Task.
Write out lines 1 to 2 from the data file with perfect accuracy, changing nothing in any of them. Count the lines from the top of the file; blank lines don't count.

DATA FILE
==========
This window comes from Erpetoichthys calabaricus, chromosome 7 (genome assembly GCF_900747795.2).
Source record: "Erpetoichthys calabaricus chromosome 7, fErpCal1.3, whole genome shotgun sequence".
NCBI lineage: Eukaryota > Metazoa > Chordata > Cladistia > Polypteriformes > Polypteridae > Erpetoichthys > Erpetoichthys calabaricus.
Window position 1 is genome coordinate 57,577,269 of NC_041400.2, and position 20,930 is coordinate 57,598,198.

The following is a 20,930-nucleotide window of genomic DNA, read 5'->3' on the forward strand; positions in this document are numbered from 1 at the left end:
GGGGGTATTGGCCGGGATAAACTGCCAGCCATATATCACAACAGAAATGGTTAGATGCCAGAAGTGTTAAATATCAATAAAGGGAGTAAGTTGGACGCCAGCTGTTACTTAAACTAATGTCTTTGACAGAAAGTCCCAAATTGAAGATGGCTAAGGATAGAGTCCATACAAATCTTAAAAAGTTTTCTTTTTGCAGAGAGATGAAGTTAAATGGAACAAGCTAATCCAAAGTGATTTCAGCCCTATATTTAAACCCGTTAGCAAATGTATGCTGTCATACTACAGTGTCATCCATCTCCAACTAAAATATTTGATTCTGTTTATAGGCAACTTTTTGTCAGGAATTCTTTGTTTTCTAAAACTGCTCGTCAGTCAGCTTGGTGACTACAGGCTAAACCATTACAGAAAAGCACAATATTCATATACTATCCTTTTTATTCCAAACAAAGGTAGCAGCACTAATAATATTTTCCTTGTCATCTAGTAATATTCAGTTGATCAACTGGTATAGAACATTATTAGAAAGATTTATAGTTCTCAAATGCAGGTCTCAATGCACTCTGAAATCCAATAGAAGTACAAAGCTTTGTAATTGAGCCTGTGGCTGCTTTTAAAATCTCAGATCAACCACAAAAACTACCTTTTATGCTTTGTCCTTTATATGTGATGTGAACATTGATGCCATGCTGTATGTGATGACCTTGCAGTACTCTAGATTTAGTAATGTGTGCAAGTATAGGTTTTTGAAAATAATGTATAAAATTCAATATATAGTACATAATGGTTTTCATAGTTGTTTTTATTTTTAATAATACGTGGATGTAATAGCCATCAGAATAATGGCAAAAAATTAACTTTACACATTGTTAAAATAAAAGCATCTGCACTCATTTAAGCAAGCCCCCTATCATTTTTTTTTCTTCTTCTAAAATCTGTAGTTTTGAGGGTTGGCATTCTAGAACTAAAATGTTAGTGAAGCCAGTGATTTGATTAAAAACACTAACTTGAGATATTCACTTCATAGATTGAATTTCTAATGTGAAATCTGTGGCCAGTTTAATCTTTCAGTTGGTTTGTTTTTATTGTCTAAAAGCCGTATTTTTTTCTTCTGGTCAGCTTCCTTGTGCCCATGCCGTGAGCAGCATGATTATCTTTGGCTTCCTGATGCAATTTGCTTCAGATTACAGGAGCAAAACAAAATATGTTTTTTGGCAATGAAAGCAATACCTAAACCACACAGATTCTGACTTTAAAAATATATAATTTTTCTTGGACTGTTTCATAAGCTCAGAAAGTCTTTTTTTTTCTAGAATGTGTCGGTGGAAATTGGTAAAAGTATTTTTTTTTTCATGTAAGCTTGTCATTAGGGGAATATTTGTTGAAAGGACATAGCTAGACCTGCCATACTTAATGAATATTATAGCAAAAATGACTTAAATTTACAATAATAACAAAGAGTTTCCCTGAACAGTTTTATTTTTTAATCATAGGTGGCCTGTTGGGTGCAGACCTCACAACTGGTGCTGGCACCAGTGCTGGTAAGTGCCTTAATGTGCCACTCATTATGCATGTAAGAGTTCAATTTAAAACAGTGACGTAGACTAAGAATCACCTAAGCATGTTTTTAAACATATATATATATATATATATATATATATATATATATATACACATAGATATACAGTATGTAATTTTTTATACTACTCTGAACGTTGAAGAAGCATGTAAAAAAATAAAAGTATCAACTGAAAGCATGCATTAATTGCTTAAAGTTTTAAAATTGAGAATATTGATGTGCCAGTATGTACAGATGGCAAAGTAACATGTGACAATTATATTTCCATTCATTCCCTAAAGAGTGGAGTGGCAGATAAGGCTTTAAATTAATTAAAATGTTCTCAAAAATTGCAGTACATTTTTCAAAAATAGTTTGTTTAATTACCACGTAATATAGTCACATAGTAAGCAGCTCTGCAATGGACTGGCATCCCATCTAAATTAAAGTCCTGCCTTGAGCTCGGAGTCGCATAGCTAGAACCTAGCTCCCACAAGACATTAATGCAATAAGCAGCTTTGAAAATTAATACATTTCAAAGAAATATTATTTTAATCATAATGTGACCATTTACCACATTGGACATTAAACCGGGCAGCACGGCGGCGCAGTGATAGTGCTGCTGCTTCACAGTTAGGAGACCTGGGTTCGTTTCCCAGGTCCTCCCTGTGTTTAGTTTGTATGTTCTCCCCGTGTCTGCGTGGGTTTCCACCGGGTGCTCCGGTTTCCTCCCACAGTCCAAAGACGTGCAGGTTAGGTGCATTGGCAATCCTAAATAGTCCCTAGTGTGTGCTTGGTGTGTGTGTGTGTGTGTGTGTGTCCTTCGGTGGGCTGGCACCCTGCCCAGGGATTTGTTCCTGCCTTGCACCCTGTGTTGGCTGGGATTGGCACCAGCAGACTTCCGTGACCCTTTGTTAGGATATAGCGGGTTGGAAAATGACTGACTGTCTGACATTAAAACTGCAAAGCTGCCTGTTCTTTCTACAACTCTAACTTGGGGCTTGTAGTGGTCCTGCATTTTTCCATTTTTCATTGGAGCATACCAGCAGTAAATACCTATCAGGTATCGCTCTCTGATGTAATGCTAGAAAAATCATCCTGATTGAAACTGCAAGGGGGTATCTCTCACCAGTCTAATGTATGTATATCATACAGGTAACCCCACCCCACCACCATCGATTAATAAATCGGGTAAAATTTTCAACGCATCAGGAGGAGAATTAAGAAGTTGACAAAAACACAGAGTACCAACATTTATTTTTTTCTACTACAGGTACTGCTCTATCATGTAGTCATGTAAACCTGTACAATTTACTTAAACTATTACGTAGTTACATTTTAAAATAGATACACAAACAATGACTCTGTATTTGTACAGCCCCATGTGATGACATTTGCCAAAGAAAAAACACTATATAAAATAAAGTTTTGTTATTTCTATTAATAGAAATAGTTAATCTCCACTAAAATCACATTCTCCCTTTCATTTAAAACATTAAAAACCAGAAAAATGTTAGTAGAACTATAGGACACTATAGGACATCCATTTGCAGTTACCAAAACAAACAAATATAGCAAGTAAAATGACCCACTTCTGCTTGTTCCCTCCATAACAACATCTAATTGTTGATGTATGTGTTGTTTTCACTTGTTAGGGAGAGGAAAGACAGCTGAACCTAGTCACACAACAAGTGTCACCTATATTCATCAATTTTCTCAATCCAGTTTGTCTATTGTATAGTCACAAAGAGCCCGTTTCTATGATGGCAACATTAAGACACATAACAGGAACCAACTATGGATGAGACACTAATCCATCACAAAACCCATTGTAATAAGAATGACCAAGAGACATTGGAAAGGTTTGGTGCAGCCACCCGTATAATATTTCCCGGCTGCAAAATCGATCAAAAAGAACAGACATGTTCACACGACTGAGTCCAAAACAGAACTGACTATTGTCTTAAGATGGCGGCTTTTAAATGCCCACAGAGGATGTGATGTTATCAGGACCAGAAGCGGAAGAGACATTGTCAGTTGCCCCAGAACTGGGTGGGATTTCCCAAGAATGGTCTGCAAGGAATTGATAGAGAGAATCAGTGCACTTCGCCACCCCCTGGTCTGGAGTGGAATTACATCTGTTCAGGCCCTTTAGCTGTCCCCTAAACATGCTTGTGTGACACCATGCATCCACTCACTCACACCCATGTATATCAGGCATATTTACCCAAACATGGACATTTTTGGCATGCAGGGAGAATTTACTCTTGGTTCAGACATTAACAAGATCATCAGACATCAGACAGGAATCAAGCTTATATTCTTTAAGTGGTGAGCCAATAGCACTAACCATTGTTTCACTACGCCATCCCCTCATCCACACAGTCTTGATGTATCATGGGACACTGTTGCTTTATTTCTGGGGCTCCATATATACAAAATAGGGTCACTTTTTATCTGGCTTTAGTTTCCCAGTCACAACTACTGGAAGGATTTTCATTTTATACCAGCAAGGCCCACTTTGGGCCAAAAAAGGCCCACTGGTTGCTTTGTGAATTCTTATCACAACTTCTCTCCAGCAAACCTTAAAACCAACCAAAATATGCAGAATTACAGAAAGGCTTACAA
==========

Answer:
This window comes from Erpetoichthys calabaricus, chromosome 7 (genome assembly GCF_900747795.2).
Source record: "Erpetoichthys calabaricus chromosome 7, fErpCal1.3, whole genome shotgun sequence".